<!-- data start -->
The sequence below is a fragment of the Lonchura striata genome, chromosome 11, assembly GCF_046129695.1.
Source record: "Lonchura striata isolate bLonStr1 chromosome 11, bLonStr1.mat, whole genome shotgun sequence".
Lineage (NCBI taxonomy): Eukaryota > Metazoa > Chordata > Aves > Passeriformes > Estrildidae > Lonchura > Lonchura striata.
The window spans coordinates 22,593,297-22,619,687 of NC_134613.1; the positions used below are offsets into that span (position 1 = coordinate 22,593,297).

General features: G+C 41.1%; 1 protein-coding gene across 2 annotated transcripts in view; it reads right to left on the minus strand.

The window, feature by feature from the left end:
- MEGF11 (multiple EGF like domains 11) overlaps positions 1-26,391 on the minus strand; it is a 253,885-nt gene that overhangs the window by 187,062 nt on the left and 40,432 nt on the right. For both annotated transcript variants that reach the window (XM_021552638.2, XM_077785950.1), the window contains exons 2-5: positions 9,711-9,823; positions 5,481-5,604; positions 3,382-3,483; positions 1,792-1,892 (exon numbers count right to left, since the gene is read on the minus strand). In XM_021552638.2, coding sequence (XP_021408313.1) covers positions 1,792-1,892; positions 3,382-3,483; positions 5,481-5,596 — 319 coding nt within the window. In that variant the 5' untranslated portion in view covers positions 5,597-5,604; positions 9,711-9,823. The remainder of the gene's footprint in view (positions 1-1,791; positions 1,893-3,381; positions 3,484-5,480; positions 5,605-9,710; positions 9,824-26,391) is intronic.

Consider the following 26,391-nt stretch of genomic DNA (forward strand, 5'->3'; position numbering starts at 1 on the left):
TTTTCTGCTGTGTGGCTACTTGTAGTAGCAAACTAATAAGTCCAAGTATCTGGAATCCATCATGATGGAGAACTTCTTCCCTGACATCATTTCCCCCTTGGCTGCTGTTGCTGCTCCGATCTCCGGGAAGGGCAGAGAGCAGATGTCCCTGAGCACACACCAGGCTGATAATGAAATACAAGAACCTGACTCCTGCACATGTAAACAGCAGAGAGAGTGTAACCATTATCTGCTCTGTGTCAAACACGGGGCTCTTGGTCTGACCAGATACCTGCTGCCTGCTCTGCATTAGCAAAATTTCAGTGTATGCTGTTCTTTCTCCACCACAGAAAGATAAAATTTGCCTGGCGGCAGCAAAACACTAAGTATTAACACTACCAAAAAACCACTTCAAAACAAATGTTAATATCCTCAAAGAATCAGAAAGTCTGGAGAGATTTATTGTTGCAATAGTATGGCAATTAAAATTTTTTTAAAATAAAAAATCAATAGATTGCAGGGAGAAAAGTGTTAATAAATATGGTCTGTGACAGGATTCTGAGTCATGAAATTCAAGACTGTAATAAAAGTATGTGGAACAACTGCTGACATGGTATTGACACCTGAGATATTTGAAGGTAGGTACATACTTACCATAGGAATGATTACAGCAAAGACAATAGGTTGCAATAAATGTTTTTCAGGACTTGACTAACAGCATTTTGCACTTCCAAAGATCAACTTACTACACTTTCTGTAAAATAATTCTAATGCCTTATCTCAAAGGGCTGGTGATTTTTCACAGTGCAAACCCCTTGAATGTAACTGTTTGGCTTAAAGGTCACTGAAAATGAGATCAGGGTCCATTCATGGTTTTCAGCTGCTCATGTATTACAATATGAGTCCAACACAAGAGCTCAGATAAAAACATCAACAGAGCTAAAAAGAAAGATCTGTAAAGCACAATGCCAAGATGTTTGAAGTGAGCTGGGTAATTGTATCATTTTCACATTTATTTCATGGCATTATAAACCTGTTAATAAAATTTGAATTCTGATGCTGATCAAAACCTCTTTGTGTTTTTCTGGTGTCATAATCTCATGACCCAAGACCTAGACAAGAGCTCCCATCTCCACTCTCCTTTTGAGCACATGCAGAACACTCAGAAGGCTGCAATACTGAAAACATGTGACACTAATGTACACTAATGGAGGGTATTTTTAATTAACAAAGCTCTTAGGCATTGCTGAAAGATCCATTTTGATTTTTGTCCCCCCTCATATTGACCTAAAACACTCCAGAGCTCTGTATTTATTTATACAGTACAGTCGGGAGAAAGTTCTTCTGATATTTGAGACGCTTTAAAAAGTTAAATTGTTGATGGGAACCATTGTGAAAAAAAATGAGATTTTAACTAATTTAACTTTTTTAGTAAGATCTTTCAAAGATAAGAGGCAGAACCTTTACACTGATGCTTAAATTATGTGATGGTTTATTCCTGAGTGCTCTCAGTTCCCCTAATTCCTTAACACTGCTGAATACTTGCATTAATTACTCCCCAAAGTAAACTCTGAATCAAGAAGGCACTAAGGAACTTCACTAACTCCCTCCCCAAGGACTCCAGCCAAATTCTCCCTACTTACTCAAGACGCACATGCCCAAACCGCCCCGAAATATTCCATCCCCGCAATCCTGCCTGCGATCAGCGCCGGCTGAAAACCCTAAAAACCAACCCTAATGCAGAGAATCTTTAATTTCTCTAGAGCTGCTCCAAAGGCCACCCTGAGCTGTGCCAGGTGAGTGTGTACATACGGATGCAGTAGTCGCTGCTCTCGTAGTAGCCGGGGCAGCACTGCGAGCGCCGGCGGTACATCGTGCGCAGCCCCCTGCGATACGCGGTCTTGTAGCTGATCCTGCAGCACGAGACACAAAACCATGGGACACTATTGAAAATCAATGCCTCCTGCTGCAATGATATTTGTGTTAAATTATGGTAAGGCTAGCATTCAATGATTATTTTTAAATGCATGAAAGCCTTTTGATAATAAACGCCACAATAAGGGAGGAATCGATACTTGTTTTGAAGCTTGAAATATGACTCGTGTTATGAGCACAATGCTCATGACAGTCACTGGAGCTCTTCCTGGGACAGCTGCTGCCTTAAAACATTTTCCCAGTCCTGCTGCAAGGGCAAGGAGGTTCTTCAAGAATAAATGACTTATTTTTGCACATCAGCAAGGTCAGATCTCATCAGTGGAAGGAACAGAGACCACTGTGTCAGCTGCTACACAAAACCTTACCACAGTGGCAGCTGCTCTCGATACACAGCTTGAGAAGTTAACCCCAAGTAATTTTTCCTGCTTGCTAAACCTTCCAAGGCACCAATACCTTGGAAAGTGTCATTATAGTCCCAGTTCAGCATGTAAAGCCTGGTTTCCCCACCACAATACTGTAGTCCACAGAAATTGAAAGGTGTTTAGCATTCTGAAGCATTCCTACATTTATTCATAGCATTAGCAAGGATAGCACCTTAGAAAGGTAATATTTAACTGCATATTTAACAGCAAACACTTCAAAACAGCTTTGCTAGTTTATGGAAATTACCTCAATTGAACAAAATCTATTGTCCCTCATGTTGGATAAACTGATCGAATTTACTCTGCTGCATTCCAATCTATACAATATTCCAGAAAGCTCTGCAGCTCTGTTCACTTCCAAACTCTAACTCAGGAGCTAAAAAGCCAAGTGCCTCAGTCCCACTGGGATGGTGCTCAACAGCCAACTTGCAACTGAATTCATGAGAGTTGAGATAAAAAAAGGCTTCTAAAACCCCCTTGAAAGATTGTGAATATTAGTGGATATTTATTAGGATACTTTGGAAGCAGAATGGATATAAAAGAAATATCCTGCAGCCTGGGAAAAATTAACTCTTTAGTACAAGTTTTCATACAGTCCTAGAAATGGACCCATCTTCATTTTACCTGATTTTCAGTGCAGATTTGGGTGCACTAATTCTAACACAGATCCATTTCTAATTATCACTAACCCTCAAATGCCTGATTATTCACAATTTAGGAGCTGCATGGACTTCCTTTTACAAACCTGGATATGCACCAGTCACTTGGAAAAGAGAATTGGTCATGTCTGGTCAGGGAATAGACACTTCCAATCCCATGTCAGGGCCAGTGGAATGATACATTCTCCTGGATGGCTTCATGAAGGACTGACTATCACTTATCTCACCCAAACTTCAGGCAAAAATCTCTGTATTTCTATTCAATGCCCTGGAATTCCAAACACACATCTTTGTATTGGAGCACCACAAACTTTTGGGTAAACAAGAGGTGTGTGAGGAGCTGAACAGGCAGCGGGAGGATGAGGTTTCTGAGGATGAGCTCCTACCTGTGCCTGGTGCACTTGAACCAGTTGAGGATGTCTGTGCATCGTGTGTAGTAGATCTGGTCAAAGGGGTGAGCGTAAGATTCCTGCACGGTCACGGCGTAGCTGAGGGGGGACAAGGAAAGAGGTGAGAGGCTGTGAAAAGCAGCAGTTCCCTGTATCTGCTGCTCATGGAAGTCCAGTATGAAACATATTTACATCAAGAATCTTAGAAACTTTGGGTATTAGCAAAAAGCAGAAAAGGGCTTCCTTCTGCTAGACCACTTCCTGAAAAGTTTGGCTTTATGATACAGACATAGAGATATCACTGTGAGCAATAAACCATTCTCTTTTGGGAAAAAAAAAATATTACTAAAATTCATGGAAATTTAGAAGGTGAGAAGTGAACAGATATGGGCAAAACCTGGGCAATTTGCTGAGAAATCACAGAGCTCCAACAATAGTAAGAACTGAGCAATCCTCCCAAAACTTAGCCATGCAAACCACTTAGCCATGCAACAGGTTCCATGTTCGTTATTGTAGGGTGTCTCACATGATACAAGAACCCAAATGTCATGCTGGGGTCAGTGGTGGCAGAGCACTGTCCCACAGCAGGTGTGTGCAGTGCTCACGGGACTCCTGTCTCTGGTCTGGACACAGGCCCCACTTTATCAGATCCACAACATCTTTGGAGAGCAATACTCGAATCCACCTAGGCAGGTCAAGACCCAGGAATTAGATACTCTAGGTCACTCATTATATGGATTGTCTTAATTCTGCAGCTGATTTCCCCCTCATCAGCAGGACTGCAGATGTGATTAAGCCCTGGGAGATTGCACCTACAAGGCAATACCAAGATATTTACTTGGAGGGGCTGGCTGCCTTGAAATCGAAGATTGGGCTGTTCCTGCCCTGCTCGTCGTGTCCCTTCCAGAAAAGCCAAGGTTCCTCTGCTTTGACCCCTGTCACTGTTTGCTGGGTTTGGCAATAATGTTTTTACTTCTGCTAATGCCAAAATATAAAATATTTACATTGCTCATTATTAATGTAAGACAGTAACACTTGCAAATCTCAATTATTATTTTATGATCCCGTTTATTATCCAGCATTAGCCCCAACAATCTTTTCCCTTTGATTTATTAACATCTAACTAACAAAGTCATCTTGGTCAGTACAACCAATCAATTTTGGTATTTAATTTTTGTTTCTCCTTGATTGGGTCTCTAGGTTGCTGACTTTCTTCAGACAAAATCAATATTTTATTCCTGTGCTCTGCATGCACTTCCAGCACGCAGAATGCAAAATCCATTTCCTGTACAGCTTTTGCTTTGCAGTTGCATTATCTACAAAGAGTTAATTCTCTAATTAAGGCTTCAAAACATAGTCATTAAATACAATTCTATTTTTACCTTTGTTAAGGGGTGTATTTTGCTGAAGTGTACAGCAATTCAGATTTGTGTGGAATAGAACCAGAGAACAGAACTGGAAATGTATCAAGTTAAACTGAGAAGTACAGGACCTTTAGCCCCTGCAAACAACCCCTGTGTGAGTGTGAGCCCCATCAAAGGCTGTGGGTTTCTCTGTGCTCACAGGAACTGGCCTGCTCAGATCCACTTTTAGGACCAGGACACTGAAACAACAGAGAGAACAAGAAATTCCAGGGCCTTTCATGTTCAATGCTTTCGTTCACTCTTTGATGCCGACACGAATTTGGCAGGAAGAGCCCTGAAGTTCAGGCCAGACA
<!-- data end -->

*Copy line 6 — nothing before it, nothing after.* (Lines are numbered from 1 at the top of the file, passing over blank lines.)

The window, feature by feature from the left end: